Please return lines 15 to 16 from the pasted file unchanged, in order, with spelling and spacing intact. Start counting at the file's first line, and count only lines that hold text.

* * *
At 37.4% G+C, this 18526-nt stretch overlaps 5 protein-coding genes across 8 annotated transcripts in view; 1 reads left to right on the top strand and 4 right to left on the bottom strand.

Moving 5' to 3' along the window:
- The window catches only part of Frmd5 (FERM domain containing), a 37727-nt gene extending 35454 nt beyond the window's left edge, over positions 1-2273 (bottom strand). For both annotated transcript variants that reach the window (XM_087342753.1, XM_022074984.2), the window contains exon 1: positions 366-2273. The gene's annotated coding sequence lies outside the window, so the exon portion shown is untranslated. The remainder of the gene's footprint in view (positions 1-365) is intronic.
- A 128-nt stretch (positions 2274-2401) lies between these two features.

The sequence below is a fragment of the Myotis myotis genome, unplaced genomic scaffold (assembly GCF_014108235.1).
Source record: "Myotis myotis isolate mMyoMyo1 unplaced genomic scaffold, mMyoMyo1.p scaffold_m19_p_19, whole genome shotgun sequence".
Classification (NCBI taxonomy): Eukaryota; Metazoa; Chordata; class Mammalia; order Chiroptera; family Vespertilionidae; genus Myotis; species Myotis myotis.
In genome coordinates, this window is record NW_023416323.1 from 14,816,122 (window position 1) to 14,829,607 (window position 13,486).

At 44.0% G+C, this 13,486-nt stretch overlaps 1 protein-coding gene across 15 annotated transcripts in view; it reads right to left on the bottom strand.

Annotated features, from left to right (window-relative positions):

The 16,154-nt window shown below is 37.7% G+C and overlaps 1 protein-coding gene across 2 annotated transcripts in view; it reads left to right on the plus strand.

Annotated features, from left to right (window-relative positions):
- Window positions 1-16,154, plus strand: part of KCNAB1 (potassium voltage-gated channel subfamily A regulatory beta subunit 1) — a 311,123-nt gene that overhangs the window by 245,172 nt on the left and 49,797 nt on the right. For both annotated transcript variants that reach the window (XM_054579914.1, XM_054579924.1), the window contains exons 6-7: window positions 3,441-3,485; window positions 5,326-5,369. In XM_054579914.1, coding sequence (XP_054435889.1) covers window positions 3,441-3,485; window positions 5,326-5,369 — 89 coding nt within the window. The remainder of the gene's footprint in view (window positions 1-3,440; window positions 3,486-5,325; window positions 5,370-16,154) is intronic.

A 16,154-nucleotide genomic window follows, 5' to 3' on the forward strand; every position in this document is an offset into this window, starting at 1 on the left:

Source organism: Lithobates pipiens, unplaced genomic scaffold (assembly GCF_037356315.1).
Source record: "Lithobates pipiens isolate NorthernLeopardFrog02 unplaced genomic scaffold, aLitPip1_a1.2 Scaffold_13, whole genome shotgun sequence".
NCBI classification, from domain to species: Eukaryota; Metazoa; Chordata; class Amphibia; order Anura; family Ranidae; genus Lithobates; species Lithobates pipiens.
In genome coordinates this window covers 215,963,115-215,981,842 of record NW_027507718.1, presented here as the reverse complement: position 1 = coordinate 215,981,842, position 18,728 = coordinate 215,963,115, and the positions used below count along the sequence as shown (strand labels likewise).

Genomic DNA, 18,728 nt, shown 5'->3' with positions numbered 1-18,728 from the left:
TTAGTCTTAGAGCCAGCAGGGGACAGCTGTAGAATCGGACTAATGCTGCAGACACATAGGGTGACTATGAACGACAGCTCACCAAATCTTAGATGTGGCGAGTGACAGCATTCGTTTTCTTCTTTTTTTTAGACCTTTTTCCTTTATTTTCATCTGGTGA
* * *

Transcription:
Source organism: Lithobates pipiens, unplaced genomic scaffold (assembly GCF_037356315.1).
Source record: "Lithobates pipiens isolate NorthernLeopardFrog02 unplaced genomic scaffold, aLitPip1_a1.2 Scaffold_13, whole genome shotgun sequence".